New dossier pins genocide fugitive Charles Ndereyehe
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The National Commission for the Fight against Genocide (CNLG), has implored Dutch authorities to bring to book a genocide mastermind currently living freely in the European country.
Charles Ndereyehe Ntahontuye is a founding member of CDR – an extremist political organization – and was part of the elite group that was at the help of genocide preparation and execution, according to a statement from the Commission.
In 1992, along with extremist intellectuals, including Ferdinand Nahimana, Dr. Eugene Rwamucyo, Dr. Jean-Berchmas Nshimyumuremyi and others, Ndereyehe created and led a criminal group called the Cercle des Républicains Progressistes, which sensitized university students to prepare for genocide.
During the Genocide, Ndereyehe was the Director General of the agriculture research institute, ISAR, which was at the time affiliated to the former National University of Rwanda.
“Upon his appointment at ISAR in 1993 as Director General of this institute, Ndereyehe drew up a plan to exterminate the families of Tutsi employees under his authority and that of the Tutsi population around,” reads part of the statement.
At the onset, he set up a committee of killers in Rubona (Huye District) as well as in its seven branches scattered throughout the country.
Ndereyehe fired or transferred non-extremist employees and retained in senior management only those who shared his anti-Tutsi extremism and who agreed to commit genocide, according to testimonies.
The fugitive is also known to have worked in cohorts with convicted genocidaire, Captain ldelphonse Nizeyimana, to organise trainings for militiamen on weapons handling at the former military school, (ESSO) in Butare.
Nizeyimana is serving a 35-year prison sentence after he was convicted of genocide crimes by the International Criminal Tribunal for Rwanda (ICTR).
In April 1994, Ndereyehe conducted various genocide preparation meetings at ISAR offices, setting up an effective plan of extermination to leave no Tutsi survivors in ISAR and its surroundings, according to the CNLG communiqué signed by the executive secretary, Jean Damascene Bizimana.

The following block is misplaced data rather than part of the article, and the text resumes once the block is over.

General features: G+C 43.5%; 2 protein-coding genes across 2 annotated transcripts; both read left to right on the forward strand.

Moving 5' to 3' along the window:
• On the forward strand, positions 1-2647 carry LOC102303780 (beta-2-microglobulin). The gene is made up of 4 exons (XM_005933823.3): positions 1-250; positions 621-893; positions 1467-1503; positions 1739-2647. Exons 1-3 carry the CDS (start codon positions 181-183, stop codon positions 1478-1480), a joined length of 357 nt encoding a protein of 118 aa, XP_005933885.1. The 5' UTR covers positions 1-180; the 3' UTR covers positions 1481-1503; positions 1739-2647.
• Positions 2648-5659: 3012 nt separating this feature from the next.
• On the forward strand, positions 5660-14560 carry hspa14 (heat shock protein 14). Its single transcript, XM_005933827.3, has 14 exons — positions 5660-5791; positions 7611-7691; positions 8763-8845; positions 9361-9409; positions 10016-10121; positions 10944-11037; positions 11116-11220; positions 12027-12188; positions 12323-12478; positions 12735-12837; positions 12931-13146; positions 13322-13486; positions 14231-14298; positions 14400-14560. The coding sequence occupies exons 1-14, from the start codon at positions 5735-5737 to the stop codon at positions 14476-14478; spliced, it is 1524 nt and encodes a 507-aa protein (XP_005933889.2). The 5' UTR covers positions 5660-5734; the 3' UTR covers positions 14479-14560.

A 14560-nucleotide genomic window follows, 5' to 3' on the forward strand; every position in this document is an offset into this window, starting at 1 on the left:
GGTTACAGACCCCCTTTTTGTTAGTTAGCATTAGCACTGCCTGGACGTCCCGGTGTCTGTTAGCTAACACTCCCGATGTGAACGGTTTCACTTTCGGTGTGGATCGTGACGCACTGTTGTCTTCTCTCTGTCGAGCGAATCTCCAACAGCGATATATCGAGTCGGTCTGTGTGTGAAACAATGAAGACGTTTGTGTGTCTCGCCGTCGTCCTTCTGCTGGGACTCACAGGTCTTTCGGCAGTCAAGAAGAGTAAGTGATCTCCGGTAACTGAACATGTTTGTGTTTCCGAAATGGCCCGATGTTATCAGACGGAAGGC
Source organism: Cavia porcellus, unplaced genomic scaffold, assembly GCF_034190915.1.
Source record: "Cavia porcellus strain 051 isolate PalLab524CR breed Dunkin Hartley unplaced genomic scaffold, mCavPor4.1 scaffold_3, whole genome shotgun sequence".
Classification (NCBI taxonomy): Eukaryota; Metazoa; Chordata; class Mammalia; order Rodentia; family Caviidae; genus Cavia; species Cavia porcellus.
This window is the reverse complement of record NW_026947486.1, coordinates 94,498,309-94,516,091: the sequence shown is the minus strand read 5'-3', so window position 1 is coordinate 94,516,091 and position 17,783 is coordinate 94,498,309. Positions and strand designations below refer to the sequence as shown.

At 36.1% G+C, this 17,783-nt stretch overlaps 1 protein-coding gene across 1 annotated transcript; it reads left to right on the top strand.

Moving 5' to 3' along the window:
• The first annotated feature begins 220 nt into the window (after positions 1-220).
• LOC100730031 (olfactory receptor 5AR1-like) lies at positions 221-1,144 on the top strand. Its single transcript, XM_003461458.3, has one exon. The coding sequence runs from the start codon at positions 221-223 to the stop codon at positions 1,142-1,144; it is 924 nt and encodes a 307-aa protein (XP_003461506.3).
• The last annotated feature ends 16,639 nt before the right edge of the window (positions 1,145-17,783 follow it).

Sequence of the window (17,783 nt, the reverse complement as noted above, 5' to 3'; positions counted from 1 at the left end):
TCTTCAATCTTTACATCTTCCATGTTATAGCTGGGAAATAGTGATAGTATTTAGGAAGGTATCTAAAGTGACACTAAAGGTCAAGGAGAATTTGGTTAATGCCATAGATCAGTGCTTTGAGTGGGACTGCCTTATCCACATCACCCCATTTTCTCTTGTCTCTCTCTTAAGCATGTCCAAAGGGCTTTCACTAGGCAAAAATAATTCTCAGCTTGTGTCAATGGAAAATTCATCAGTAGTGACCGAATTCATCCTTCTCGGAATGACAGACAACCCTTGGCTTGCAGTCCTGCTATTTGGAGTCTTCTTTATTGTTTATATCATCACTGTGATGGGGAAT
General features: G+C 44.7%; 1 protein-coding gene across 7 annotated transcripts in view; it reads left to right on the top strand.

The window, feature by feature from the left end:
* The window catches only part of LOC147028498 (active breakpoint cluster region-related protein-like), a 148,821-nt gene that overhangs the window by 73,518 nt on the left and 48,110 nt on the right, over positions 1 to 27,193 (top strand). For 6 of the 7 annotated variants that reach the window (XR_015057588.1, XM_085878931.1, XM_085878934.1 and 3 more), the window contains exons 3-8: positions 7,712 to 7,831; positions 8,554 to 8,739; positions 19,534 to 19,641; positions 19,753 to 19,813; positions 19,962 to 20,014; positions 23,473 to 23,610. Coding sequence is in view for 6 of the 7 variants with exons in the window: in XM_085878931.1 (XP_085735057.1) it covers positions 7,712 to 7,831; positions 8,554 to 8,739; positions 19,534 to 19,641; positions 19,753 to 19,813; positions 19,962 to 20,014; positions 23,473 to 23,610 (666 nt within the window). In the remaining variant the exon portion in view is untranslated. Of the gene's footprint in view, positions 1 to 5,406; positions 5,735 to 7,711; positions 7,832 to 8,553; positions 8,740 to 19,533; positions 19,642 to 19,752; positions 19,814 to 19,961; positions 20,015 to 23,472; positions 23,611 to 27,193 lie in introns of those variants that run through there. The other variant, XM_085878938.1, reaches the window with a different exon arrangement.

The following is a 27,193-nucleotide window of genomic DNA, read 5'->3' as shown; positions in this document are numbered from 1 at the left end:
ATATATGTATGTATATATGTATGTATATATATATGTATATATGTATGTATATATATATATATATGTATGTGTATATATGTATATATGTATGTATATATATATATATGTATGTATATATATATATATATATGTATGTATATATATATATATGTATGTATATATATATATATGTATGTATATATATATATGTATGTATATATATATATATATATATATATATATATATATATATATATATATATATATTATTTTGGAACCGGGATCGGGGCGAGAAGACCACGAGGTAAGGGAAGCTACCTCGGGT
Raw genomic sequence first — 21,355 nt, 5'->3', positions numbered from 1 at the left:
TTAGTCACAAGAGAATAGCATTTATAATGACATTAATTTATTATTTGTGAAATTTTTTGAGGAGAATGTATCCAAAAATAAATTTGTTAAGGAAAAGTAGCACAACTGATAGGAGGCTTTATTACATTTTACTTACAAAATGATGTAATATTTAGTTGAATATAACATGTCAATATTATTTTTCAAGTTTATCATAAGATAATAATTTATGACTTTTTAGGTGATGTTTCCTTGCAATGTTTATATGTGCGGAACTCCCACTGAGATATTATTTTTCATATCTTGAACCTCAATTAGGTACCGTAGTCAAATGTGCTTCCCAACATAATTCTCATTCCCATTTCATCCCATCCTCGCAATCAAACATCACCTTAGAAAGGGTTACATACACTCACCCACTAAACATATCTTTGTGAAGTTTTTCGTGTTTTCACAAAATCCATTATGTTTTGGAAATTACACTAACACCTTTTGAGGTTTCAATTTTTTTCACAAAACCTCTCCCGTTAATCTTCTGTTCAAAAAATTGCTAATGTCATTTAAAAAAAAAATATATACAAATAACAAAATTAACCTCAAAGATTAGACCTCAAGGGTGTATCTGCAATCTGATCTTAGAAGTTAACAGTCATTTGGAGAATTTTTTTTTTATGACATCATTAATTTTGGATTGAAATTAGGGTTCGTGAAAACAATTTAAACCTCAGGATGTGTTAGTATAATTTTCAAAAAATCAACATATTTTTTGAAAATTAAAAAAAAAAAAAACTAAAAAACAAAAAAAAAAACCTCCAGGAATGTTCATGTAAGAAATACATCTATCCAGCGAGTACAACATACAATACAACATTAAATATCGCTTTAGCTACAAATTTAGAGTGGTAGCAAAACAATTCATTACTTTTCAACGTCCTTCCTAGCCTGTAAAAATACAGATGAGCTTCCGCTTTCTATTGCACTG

“Ndereyehe's criminal example of incitement to genocide went beyond the limits of ISAR Rubona. His commitment was cited as a model in meetings organized by the Government to incite the population to involve in the genocide,” it states.
Carrying on a genocide agenda
After the Genocide, Ndereyehe left Rwanda for Democratic Republic of Congo and was among the founders of an extremist political-military movement, RDR, grounded on the ideology of genocide.
Ndereyehe currently lives in the Netherlands and is one of the leaders of the FDU-Inkingi, an unregistered political party with proven links to the Democratic Forces for the Liberation of Rwanda (FDLR).
In numerous press releases of the FDU-Inkingi that he publishes, Ndereyehe fiercely denies the genocide committed against the Tutsi, preaches genocide denial and attacks the memory of this genocide by calling it a “business fund”.
In the Netherlands, Ndereyehe coordinates the activities of other extremist groups of radical Rwandan exiles, nostalgic for an ethnic ideology that led to the genocide committed against the Tutsi in 1994.
Among these groups are the FEDERMO (Federation of Rwandan Organizations in the Netherlands), CARP (Collective of Rwandan Associations in the Netherlands), RIFDP-NL (International Network of Women for Democracy and Peace), DEN HAAG, Pro Justitia, FFDR (Foundation for Freedom and Democracy in Rwanda).
Since 20 April 2010, Ndereyehe has been subject to an international arrest warrant issued by the Rwandan courts.
He is also on the list of people wanted by Interpol. However, this does not prevent him from quietly continuing his criminal propaganda activities in Europe and elsewhere, which he leads with other groups with shared vision including RNC, FDLR and FDU-INKINGI.
Call for extradition or try
The commission has called for the Dutch government to either try to extradite Ndereyehe, who was tried and convicted in absentia by Gacaca courts.
He can seek retrial, should he be extradited.
The Netherlands has already extradited to Rwanda two fugitives; Jean Claude Iyamuremye and Jean Baptiste Mugimba who were brought in November 2016 and their trials are going on at the Specialised Chamber for international crimes at High Court.
Dutch courts have also already tried different genocide suspects, including Joseph Mpambara who, in July 2011, was sentenced to life for crimes he committed in Mugonero, in Western Rwanda, during the genocide.
Another suspect, Yvonne Basebya Ntacyobatabara was tried in the European country and sentenced to 6 years and 8 months following her conviction for crimes committed in Gikondo, a Kigali city suburb, during the Genocide.